manage, but to lower their vulnerability to flood risk; and (3) to 
support the sound financial framework of the NFIP.
    While the CRS program today has evolved, the overall approach and 
framework of the program has been the same since the start of the 
program. As FEMA undertakes many initiatives that will transform the 
NFIP, the agency is also evaluating the CRS program and its potential 
to support FEMA, State government, Tribal government, Territorial and 
community goals and needs. While the agency has made incremental 
changes since the CRS program's implementation, the agency is seeking 
input to improve the program further through additional programmatic 
changes. With the continuous learning around flood, flood risk 
management, and flood risk reduction techniques, FEMA now has more 
information about and

[[Page 47130]]

understanding of multi-frequency analysis, pluvial flooding, climate 
change, and the extent of flood risk outside of the SFHA. FEMA seeks to 
make larger improvements within our programs based on these 
developments and is now taking a holistic look at the CRS program to 
determine how the program can best meet FEMA and stakeholder needs.
    As FEMA reviews the CRS program, several foundational assumptions 
underpin this programmatic review and improvement effort (called ``CRS 
Next''), including that the CRS program will continue to provide whole-
community public benefits through a rewards-based program; the CRS 
program will continue to increase both the visibility of comprehensive 
flood risk and recognition of actions taken by a community; the CRS 
program will support and contribute to the financial soundness of the 
NFIP; the CRS program will be simpler for communities to join and 
participate in; the CRS program will be simpler for FEMA to explain to 
communities and also for communities to explain to their constituents; 
the CRS program will clarify that it does not address structure-based 
risk reduction activities; and FEMA will avoid duplication between the 
approaches of the CRS program and other NFIP Transformation efforts.
    FEMA is also further reviewing the CRS program in light of recent 
Executive orders focused on equity, climate change, and environmental 
justice. FEMA recently sought input through another Request for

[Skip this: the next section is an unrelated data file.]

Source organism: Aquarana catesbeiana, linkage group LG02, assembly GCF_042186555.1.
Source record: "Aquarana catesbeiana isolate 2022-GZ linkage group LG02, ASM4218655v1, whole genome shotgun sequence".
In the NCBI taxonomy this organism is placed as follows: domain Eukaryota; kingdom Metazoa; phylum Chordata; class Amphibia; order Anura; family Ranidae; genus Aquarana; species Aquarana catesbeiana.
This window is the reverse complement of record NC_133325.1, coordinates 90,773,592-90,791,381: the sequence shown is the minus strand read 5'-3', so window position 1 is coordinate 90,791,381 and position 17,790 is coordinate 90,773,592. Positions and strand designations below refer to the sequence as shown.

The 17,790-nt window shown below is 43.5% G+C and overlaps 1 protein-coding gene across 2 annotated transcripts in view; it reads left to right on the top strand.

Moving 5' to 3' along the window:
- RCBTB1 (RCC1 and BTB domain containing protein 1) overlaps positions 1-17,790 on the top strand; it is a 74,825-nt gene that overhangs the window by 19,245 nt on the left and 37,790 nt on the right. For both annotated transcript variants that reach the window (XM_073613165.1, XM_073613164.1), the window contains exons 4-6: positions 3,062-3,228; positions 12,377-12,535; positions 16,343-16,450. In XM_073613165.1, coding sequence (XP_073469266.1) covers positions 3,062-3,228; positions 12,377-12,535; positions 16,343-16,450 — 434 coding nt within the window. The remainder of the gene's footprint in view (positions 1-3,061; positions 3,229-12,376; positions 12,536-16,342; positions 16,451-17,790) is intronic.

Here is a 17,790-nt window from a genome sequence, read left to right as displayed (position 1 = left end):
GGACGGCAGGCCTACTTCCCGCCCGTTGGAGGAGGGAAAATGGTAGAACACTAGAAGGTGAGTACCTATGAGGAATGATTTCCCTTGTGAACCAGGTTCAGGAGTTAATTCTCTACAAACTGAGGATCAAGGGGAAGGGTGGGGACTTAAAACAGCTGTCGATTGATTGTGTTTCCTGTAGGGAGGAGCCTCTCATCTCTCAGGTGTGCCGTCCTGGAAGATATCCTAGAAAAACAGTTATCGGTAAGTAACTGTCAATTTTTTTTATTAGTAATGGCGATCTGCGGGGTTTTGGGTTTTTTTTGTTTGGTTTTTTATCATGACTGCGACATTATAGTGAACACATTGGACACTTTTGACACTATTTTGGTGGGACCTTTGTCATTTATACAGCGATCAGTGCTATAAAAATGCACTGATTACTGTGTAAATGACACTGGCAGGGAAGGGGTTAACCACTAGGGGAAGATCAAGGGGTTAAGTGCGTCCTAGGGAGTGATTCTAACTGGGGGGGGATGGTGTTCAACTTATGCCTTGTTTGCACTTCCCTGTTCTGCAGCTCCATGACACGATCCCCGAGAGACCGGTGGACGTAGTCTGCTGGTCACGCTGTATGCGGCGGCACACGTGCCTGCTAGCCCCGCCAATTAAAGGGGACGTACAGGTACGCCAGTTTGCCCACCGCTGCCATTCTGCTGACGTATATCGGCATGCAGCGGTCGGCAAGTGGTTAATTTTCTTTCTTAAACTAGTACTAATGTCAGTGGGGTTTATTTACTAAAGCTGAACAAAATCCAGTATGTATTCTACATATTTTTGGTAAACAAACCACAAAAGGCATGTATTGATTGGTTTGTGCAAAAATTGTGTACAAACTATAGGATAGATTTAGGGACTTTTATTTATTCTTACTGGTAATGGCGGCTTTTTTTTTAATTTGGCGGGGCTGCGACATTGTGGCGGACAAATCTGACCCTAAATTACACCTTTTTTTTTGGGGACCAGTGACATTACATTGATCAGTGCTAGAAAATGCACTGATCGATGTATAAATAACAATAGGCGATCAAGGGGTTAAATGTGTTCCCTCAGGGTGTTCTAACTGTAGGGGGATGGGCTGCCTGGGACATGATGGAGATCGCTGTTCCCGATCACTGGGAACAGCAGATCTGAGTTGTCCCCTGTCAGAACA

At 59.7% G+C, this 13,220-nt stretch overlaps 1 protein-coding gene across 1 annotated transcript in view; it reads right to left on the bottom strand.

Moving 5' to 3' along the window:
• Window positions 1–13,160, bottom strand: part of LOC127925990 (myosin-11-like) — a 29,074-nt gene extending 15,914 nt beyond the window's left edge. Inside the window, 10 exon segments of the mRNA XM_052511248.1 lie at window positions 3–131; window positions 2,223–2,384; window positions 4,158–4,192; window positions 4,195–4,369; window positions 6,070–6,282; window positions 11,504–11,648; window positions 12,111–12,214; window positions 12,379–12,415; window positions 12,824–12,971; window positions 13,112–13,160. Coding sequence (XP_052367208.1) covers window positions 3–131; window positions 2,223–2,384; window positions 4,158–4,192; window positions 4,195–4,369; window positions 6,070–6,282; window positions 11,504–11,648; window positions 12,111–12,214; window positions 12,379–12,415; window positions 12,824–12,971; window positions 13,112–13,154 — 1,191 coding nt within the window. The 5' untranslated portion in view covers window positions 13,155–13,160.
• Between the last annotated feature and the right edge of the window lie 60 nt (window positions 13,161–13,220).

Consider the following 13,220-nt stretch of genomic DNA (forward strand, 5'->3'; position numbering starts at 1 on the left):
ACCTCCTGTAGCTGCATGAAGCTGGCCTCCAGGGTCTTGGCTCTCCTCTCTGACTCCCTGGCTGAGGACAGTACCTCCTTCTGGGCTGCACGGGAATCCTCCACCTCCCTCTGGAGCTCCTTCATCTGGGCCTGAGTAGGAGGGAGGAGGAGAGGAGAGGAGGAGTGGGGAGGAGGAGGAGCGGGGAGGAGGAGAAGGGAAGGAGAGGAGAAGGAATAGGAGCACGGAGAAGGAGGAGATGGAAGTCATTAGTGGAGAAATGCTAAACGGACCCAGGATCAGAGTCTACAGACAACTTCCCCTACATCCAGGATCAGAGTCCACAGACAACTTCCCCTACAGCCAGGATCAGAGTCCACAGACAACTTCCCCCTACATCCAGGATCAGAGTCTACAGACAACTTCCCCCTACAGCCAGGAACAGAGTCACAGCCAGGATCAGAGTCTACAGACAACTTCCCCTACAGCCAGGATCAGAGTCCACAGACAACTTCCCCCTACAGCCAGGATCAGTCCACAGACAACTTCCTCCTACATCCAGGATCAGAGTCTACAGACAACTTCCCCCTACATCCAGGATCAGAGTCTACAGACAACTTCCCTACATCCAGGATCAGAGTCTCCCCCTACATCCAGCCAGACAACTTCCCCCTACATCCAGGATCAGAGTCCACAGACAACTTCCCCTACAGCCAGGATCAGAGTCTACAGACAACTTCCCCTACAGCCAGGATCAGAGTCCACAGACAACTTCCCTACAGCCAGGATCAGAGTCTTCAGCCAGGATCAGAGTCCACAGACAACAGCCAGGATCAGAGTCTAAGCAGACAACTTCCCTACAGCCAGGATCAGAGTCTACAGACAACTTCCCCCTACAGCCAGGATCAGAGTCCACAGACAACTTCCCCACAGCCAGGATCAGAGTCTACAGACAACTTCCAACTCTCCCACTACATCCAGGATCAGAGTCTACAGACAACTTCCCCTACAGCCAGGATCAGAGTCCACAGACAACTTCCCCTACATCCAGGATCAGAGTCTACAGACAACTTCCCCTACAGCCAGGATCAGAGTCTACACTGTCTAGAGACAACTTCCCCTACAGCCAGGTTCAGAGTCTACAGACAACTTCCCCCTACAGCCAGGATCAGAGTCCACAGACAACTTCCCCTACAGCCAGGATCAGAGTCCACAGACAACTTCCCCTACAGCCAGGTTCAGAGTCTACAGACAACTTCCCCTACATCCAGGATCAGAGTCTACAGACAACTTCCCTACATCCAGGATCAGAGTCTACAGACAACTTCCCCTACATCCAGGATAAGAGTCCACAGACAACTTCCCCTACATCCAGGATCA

Information pursuant to the processes required by Executive Orders 
13985, 13990, and 14008 \12\ that require agencies to assess existing 
programs and policies to determine if: (1) Agency programs and policies 
perpetuate systemic barriers to opportunities and benefits for people 
of color and other underserved groups; (2) additional agency actions 
are required to bolster resilience to climate change; and (3) agency 
programs, policies, and activities address the disproportionately high 
and adverse climate-related impacts on disadvantaged communities.\13\ 
The input received from that Request for Information will also be used 
to assist FEMA's initiative to improve and update the CRS program. 
Additional comments on equity related to CRS may also be provided 
through this RFI.
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    \12\ See ``Advancing Racial Equity and Support for Underserved 
Communities Through the Federal Government,'' 86 FR 7009 (Jan. 25, 
2021); ``Protecting Public Health and the Environment and Restoring 
Science to Tackle the Climate Crisis,'' 86 FR 7037 (Jan. 25, 2021); 
and ``Tackling the Climate Crisis at Home and Abroad,'' 86 FR 7619 
(Feb. 1, 2021).
    \13\ Request for Information on FEMA Programs, Regulations, and 
Policies, 86 FR 21325 (April 22, 2021).
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    FEMA continually evaluates its programs, regulations, and policies, 
to identify opportunities to modify, streamline, expand, or repeal. 
FEMA does so through legally mandated review requirements (e.g., 
Unified Agenda reviews and reviews under section 610 of the Regulatory 
Flexibility Act) and through other informal and long-established 
mechanisms (e.g., use of Advisory Councils, feedback from FEMA field